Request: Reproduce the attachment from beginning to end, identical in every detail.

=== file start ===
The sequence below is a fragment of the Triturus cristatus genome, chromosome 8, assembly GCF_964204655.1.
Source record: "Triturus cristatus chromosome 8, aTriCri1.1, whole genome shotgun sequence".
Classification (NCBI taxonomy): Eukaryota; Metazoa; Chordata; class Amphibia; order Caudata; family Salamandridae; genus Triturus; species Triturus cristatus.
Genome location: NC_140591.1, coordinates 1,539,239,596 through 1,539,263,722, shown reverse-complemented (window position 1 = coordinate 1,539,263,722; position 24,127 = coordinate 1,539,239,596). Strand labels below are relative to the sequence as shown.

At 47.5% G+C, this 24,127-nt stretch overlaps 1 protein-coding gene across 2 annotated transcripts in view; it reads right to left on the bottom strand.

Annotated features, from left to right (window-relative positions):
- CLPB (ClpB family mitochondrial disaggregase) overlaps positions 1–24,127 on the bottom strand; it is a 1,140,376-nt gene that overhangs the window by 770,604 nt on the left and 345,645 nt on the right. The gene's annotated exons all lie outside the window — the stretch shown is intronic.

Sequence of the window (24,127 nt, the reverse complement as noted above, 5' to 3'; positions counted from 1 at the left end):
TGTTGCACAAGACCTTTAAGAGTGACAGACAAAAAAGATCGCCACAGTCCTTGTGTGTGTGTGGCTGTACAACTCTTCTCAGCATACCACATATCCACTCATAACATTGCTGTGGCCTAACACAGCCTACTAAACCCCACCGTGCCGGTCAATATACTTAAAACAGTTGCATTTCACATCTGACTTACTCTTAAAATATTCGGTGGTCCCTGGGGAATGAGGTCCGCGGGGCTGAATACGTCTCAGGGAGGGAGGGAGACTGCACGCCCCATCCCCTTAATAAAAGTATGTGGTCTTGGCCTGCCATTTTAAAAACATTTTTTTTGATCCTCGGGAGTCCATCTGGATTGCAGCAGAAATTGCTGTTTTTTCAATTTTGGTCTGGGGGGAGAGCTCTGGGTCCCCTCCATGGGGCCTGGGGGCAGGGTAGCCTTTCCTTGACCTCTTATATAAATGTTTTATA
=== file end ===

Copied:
The sequence below is a fragment of the Triturus cristatus genome, chromosome 8, assembly GCF_964204655.1.
Source record: "Triturus cristatus chromosome 8, aTriCri1.1, whole genome shotgun sequence".
Classification (NCBI taxonomy): Eukaryota; Metazoa; Chordata; class Amphibia; order Caudata; family Salamandridae; genus Triturus; species Triturus cristatus.
Genome location: NC_140591.1, coordinates 1,539,239,596 through 1,539,263,722, shown reverse-complemented (window position 1 = coordinate 1,539,263,722; position 24,127 = coordinate 1,539,239,596). Strand labels below are relative to the sequence as shown.

At 47.5% G+C, this 24,127-nt stretch overlaps 1 protein-coding gene across 2 annotated transcripts in view; it reads right to left on the bottom strand.

Annotated features, from left to right (window-relative positions):
- CLPB (ClpB family mitochondrial disaggregase) overlaps positions 1–24,127 on the bottom strand; it is a 1,140,376-nt gene that overhangs the window by 770,604 nt on the left and 345,645 nt on the right. The gene's annotated exons all lie outside the window — the stretch shown is intronic.

Sequence of the window (24,127 nt, the reverse complement as noted above, 5' to 3'; positions counted from 1 at the left end):
TGTTGCACAAGACCTTTAAGAGTGACAGACAAAAAAGATCGCCACAGTCCTTGTGTGTGTGTGGCTGTACAACTCTTCTCAGCATACCACATATCCACTCATAACATTGCTGTGGCCTAACACAGCCTACTAAACCCCACCGTGCCGGTCAATATACTTAAAACAGTTGCATTTCACATCTGACTTACTCTTAAAATATTCGGTGGTCCCTGGGGAATGAGGTCCGCGGGGCTGAATACGTCTCAGGGAGGGAGGGAGACTGCACGCCCCATCCCCTTAATAAAAGTATGTGGTCTTGGCCTGCCATTTTAAAAACATTTTTTTTGATCCTCGGGAGTCCATCTGGATTGCAGCAGAAATTGCTGTTTTTTCAATTTTGGTCTGGGGGGAGAGCTCTGGGTCCCCTCCATGGGGCCTGGGGGCAGGGTAGCCTTTCCTTGACCTCTTATATAAATGTTTTATA